This post considers several aspects about improving the speed of spreadsheets in both MS Excel 2003 and 2007. It has significant effects on animations in MS Excel.
In this first part, a “stopwatch” macro is described which, when incorporated in any of calculation loop, can measure the frequency your loop is executed.
In this first part of the tutorial the macro was used to estimate the number of single formula calculations (as an array of “rand()” functions) executed per second by small, medium and large spreadsheets benchmarked for both 2003 and 2007 versions of MS Excel.
About the speed of animated models in MS Excel – part #1
by George Lungu
– This is a presentation about speed benchmarking for Excel workbooks. Though it focuses mostly on
measuring the speed of loop based Excel animated models, some of the principles outlined here can be
applied to any standard Excel worksheet.
My personal take on MS Excel:
– For my models I prefer to use older versions of Excel (2003), yet I believe I can bring some value to
the “canonic” or “orthodox” Excel users by talking about the factors that affect spreadsheet speed.
– As an engineer I’ve always loathed expensive fashionable software, software controlled by command
line, software that crashes and locks up, software that has no built in graphical display interface,
software that has no real time parameter control during the simulation run (most are like this) and
software that cannot be stopped, saved and restarted later to simulate from the same point (I haven’t
met any that would do that yet).
– I also hate software that enforce a slow learning curve and it has too many options. As a conclusion I
hate almost any software sold as a black box, usually for a hefty price and often for an additional
periodic license fee.
– Besides the all aforementioned drawbacks I see in common packages,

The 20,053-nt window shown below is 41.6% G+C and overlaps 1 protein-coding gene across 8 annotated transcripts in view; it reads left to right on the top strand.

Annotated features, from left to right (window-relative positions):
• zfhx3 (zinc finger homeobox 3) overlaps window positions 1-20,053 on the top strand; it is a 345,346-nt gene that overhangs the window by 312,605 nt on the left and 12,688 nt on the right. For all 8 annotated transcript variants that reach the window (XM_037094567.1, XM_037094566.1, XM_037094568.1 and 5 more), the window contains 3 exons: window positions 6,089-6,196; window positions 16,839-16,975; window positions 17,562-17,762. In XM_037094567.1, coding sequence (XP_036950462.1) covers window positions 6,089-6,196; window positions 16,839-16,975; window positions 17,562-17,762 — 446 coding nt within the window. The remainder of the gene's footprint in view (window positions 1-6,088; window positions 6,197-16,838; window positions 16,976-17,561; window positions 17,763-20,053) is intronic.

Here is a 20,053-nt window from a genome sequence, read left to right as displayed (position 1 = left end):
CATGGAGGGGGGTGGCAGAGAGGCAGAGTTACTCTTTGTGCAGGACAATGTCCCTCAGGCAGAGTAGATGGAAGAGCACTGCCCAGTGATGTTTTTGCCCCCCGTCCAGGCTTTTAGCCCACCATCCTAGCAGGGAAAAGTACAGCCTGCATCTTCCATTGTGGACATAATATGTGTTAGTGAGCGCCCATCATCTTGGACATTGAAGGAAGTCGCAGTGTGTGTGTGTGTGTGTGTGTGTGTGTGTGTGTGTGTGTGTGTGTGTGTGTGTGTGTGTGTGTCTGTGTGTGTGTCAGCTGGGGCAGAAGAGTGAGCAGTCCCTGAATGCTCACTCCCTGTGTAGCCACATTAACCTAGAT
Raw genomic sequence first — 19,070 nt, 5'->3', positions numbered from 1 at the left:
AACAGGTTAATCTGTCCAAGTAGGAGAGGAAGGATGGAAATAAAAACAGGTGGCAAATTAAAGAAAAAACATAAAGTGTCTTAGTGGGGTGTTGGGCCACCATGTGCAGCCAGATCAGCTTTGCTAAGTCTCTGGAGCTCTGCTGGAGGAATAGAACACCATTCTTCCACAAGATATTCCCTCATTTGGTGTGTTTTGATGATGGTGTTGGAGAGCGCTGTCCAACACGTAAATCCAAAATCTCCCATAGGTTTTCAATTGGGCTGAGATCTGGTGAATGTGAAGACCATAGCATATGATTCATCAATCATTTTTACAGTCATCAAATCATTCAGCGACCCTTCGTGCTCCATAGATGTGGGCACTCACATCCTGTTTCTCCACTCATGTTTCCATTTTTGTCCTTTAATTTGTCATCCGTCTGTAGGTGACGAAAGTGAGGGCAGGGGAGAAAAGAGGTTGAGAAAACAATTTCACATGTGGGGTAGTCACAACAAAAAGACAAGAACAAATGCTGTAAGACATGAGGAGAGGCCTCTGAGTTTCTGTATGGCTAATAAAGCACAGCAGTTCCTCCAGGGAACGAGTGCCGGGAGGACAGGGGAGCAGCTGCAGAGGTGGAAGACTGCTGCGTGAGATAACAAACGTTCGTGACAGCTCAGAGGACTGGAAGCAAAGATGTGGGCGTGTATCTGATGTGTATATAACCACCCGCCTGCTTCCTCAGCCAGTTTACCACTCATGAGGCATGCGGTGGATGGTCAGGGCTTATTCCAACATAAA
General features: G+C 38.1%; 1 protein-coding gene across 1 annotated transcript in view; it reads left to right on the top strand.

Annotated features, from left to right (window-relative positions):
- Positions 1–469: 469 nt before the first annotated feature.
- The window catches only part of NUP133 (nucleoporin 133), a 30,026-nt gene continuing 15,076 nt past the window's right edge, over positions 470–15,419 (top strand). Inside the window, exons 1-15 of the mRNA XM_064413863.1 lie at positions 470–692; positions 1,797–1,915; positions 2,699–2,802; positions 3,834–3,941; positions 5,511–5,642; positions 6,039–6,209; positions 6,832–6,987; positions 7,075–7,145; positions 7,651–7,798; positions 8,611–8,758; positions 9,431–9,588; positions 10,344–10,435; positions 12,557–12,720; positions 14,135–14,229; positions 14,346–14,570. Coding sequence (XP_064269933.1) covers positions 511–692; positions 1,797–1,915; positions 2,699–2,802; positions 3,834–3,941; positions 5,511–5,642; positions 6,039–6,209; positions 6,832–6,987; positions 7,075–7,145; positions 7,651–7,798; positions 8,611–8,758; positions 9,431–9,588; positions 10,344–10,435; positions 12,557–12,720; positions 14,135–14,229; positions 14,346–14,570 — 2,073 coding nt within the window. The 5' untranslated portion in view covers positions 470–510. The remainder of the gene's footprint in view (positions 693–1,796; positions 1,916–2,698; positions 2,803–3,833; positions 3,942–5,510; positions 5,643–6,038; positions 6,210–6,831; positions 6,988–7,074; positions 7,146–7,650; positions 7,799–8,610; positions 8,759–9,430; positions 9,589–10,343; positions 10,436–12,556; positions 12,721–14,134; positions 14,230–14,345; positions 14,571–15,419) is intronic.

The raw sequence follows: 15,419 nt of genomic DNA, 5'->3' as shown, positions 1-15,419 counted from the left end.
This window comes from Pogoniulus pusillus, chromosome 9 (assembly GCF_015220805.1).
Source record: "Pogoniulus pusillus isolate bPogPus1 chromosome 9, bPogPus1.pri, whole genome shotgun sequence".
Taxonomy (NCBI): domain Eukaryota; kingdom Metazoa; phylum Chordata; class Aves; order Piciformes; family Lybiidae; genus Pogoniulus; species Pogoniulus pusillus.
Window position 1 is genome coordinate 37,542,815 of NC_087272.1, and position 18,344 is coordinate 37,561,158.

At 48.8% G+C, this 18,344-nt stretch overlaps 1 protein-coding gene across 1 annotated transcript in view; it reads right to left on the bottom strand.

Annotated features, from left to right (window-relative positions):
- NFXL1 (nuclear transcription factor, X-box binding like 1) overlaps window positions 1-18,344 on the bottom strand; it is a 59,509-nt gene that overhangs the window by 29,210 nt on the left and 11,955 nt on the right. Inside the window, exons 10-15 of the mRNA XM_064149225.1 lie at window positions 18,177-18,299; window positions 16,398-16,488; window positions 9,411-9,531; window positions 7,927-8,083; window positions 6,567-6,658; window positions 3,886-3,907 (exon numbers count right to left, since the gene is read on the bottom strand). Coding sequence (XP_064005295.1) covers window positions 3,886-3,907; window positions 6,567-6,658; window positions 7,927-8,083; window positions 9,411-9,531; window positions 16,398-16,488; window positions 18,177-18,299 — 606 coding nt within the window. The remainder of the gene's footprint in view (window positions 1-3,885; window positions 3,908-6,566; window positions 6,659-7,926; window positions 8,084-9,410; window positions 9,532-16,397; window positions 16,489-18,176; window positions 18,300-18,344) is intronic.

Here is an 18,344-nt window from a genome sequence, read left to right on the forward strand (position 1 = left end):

what I hate the most is sluggish software. In my industry (electronics
design) it can take a hours and sometimes a whole week to model a
trivial, Mickey Mouse type of circuit. And this is done on software
costing well into six digits licensing fee per person, per year.
– Excel is nothing more than a glorified abacus or a slide ruler. The
animated and fully interactive models an average Joe can build in Excel
(with a certain personal time effort of course) can fit very particular
needs and avoid all the problems mentioned in the first paragraphs.
– I’ve been using spreadsheets to replace an hour of simulation time with a second of simulation
time, for almost no cost (Excel) and most often with a significant but acceptable drop in precision.
– Creating animated models in Excel allows the average Joe to focus on engineering and science
rather on syntax and this is because 99% or more of any model can be developed using built in
Benchmarking Excel speed – the stopwatch macro “speed_test_1”:
– The speeds attained in the modern competitive swimming are well over any estimate made
just a few of decades ago.
– This is in because of better coaching helped by two important tools, the stop watch and the
video camera. A swimmer can now measure his performance more precisely and can also see
himself with his own eyes during practice. This is much more efficient in correcting his swimming
technique than listening to coaches alone.
– The first tool we need for improving speed in Excel is a stopwatch.
– Let’s look at the following VBA code =>>>>>